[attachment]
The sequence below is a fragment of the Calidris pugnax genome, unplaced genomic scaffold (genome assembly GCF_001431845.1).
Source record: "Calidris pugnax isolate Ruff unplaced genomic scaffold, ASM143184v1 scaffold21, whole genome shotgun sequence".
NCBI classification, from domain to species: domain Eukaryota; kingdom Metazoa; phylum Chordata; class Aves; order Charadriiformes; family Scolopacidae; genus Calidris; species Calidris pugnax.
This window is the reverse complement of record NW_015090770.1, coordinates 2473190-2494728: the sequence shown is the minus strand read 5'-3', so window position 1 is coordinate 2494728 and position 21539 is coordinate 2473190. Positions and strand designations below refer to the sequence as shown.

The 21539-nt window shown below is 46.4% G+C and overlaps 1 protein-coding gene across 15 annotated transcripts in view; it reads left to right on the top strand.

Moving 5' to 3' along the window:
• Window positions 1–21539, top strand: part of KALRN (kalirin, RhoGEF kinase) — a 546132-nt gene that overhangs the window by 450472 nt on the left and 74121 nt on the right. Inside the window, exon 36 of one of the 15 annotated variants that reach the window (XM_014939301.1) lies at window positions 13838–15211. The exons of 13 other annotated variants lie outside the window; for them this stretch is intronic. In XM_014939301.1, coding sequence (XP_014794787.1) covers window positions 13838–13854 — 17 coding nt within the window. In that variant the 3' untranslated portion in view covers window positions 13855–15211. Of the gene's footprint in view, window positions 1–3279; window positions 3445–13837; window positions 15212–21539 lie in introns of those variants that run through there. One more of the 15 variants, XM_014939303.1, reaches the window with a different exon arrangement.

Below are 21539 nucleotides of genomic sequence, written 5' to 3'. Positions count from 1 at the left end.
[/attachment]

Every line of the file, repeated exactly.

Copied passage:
The sequence below is a fragment of the Calidris pugnax genome, unplaced genomic scaffold (genome assembly GCF_001431845.1).
Source record: "Calidris pugnax isolate Ruff unplaced genomic scaffold, ASM143184v1 scaffold21, whole genome shotgun sequence".
NCBI classification, from domain to species: domain Eukaryota; kingdom Metazoa; phylum Chordata; class Aves; order Charadriiformes; family Scolopacidae; genus Calidris; species Calidris pugnax.
This window is the reverse complement of record NW_015090770.1, coordinates 2473190-2494728: the sequence shown is the minus strand read 5'-3', so window position 1 is coordinate 2494728 and position 21539 is coordinate 2473190. Positions and strand designations below refer to the sequence as shown.

The 21539-nt window shown below is 46.4% G+C and overlaps 1 protein-coding gene across 15 annotated transcripts in view; it reads left to right on the top strand.

Moving 5' to 3' along the window:
• Window positions 1–21539, top strand: part of KALRN (kalirin, RhoGEF kinase) — a 546132-nt gene that overhangs the window by 450472 nt on the left and 74121 nt on the right. Inside the window, exon 36 of one of the 15 annotated variants that reach the window (XM_014939301.1) lies at window positions 13838–15211. The exons of 13 other annotated variants lie outside the window; for them this stretch is intronic. In XM_014939301.1, coding sequence (XP_014794787.1) covers window positions 13838–13854 — 17 coding nt within the window. In that variant the 3' untranslated portion in view covers window positions 13855–15211. Of the gene's footprint in view, window positions 1–3279; window positions 3445–13837; window positions 15212–21539 lie in introns of those variants that run through there. One more of the 15 variants, XM_014939303.1, reaches the window with a different exon arrangement.

Below are 21539 nucleotides of genomic sequence, written 5' to 3'. Positions count from 1 at the left end.